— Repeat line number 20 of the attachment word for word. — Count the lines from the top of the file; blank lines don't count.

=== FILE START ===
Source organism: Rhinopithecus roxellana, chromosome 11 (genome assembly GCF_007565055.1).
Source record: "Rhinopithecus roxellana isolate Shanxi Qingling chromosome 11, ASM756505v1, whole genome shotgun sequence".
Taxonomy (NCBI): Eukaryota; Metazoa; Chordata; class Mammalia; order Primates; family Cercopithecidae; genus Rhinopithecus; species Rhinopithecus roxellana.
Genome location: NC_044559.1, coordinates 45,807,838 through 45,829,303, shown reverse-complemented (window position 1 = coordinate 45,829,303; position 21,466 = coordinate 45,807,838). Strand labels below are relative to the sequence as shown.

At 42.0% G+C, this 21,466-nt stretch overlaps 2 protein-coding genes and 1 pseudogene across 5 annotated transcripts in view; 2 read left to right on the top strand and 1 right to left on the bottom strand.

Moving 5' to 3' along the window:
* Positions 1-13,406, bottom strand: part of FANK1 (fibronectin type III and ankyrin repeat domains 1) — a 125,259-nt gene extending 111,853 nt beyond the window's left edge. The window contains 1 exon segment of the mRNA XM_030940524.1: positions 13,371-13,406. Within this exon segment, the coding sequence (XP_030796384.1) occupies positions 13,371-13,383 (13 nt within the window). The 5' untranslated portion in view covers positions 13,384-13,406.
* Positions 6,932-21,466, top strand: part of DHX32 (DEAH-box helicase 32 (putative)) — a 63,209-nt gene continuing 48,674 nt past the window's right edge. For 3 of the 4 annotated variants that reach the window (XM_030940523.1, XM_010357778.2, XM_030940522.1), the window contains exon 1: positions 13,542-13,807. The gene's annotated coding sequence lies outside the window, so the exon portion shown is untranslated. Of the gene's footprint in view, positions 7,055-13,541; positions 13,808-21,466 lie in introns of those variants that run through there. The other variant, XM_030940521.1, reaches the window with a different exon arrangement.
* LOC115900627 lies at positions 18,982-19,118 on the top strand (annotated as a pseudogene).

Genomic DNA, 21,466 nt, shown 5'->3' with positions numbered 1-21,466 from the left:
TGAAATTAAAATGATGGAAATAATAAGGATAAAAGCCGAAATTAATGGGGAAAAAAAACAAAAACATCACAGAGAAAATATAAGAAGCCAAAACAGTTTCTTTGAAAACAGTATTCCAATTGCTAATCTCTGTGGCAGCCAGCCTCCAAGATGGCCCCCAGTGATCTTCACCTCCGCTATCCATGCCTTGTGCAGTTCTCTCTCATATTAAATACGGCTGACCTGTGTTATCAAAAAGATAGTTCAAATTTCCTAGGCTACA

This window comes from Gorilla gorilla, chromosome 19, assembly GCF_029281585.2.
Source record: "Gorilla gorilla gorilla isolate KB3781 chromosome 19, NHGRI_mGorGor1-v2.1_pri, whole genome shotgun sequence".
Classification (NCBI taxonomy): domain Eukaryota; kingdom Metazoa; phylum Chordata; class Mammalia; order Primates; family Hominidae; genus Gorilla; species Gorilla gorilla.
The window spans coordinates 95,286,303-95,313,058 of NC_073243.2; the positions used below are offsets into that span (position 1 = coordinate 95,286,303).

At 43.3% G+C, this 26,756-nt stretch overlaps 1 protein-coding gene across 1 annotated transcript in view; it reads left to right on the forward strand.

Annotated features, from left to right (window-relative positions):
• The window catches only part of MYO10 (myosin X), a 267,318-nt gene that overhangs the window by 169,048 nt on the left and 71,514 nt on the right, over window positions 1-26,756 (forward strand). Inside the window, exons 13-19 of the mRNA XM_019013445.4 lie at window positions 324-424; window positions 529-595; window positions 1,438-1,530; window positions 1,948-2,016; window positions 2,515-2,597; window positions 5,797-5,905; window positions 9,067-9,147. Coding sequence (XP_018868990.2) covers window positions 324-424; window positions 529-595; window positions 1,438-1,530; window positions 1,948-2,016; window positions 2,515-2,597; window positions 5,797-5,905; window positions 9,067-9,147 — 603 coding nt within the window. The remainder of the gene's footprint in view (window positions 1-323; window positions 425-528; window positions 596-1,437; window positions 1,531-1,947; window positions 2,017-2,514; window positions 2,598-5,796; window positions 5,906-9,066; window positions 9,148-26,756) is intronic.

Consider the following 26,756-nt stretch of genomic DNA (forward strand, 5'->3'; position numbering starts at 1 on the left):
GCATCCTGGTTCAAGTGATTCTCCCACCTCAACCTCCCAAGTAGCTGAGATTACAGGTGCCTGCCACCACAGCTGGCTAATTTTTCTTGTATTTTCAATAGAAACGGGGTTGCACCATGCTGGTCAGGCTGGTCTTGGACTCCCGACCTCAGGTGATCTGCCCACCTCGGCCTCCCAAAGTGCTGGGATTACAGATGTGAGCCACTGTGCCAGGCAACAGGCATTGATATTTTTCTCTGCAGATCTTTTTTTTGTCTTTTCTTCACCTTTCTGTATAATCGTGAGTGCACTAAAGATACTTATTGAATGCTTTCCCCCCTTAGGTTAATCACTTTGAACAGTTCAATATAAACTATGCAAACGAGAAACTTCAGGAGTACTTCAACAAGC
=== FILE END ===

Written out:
GCATCCTGGTTCAAGTGATTCTCCCACCTCAACCTCCCAAGTAGCTGAGATTACAGGTGCCTGCCACCACAGCTGGCTAATTTTTCTTGTATTTTCAATAGAAACGGGGTTGCACCATGCTGGTCAGGCTGGTCTTGGACTCCCGACCTCAGGTGATCTGCCCACCTCGGCCTCCCAAAGTGCTGGGATTACAGATGTGAGCCACTGTGCCAGGCAACAGGCATTGATATTTTTCTCTGCAGATCTTTTTTTTGTCTTTTCTTCACCTTTCTGTATAATCGTGAGTGCACTAAAGATACTTATTGAATGCTTTCCCCCCTTAGGTTAATCACTTTGAACAGTTCAATATAAACTATGCAAACGAGAAACTTCAGGAGTACTTCAACAAGC